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I'm using AcquireLock method from ServiceStack Redis when updating and getting the key/value like this:

public virtual void Set(string key, T entity)
    using (var client = ClientManager.GetClient())
        using (client.AcquireLock(key + ":locked", DefaultLockingTimeout, DefaultLockExpire))
            client.Set(key, entity);

I've extended AcqurieLock method to accept extra parameter for expiration of the lock key. So I'm wondering that if I need AcquireLock at all or not? My class uses AcquireLock in every operation like Get<>, GetAll<>, ExpireAt, SetAll<>, etc..

But this approach doesn't work everytime. For example, if the operating in the lock throws an exception, then the key remains locked. For this situation I've added DefaultLockExpire parameter to AcquireLock method to expire the "locked" key.

Is there any better solution, or when do we need acquiring locks like "lock" blocks in multi-thread programming.

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3 Answers 3

up vote 2 down vote accepted

As The Real Bill answer has said, you don't need locks for Redis itself. What the ServiceStack client offers in terms of locking is not for Redis, but for your application. In a C# application, you can lock things locally with lock(obj) so that something cannot happen concurrently (only one thread can access the locked section at a time), but that only works if you have one webserver. If you want to prevent something happening concurrently, you need a locking mechanism living outside of the webserver. Redis is a good fit for this.

We have a case where we check if a customer has a shopping cart already and if not, create it. Between checking and creating it, there's a time where another request could have also found out it doesn't exist yet and also proceed to create it. That's a classical case for locking but a simple lock wouldn't work here as the request may have arrived at an entirely different webserver. So for that we use the ServiceStack Redis client (with some abstraction) to lock using Redis and only allow one request at a time to enter the "create a cart" section.

So to answer your actual question: no, you don't need a lock for getting/setting values to Redis.

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As @JulianR says, the locking in ServiceStack.Redis is only for application-level distributed locks (i.e. to replace using a DB or an empty .lock file on a distributed file system) and it only works against other ServiceStack.Redis clients in other process using the same key/API to acquire the lock.

You would never need to do this for normal Redis operations since they're all atomic. If you want to ensure a combination of redis operations happen atomically than you would combine them within a Redis Transaction or alternatively you can execute them within a server-side Lua script - both allow atomic execution of batch operations.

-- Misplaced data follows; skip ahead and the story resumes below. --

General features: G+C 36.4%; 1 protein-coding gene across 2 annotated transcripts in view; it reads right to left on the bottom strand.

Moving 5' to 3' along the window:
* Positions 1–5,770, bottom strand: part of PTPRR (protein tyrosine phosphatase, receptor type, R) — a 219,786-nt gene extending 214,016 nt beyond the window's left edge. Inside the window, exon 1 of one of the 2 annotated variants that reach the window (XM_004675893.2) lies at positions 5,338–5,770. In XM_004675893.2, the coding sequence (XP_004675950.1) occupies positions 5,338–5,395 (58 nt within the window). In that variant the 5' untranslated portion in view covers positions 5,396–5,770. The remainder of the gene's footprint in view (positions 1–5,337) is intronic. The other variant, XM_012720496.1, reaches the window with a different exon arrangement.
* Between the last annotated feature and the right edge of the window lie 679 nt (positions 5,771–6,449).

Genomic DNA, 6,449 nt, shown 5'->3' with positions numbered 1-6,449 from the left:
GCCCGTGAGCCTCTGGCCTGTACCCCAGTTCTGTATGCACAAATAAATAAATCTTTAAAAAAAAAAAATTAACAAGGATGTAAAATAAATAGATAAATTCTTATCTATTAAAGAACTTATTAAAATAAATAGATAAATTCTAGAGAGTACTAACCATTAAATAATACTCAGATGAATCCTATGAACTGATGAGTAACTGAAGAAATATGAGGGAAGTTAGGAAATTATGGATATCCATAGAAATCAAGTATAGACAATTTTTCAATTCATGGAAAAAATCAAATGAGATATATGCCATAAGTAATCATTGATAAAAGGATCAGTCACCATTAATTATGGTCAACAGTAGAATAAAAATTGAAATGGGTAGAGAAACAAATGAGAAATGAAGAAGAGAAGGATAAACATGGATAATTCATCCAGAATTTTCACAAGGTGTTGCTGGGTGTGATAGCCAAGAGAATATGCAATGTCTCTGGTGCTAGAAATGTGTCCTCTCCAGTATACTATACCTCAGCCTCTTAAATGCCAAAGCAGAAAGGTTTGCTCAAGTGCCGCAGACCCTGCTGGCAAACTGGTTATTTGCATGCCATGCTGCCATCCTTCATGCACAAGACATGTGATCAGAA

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I wouldn't use locks for get/set operations. Redis will do those actions atomically, so there is no chance of it getting "changed underneath you" when setting or getting. I've built systems where hundreds of clients are updating/operating on values concurrently and never needed a lock to do those operations (especially an expire).

I don't know how Service Stack redis implements the locking it has so I can't say why it is failing. However, I'm not sure I'd trust it given there is no true locking needed on the Redis side for data operations. Redis is single-threaded so locking there doesn't make sense.

If you are doing complex operations where you get a value, operate on things based on it, then update it after a while and can't have the value change in the meantime I'd recommend reading and groking http://redis.io/topics/transactions to see if what you want is what Redis is good for, whether your code needs refactored to eliminate the problem, or at the least find a better way to do it.

For example, SETNX may be the route you need to get what you want, but without details I can't say it will work.

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The ServiceStack Redis client uses SETNX to accomplish its locking. The locking is pretty much an abstraction build on top of the API that Redis exposes. –  JulianR Mar 2 '13 at 22:42
No need to make assumptions and not trust something you don't know about. You can read about distributed locking with redis here. It's for distributed application locking, it's not for locking redis. –  mythz Mar 3 '13 at 14:41
I would not trust the method described for locking redis data. For the reasons why, take a look at the setnx documentation - specifically the discussion about locking. Using a data store as an app-level mechanism for locking when said data store doesn't directly support that but you instead have to workaround it should only be done if the language doesn't support the standard concurrency mechanisms such as locking. I dont trust it precisely because I know about using redis for application level locking. –  The Real Bill Mar 3 '13 at 17:35
It is NOT intended to lock redis data, it's for only for providing a distributed locking mechanism in your application that just happens to use Redis. Not that it matters but the implementation uses both SETNX and GETSET. –  mythz Mar 3 '13 at 18:35
The point isn't if you agree with its existence or not. You've initially stated you don't trust it (without knowing anything about it) then after being told its only for application-level distributed locking replied: not a good idea to use redis in this fashion - without supplying any specific or concrete info as to why or what times it wont work for the purpose it was intended. Basically unless you know of a valid reason, you shouldn't be advising on things you don't know about. –  mythz Mar 5 '13 at 1:53

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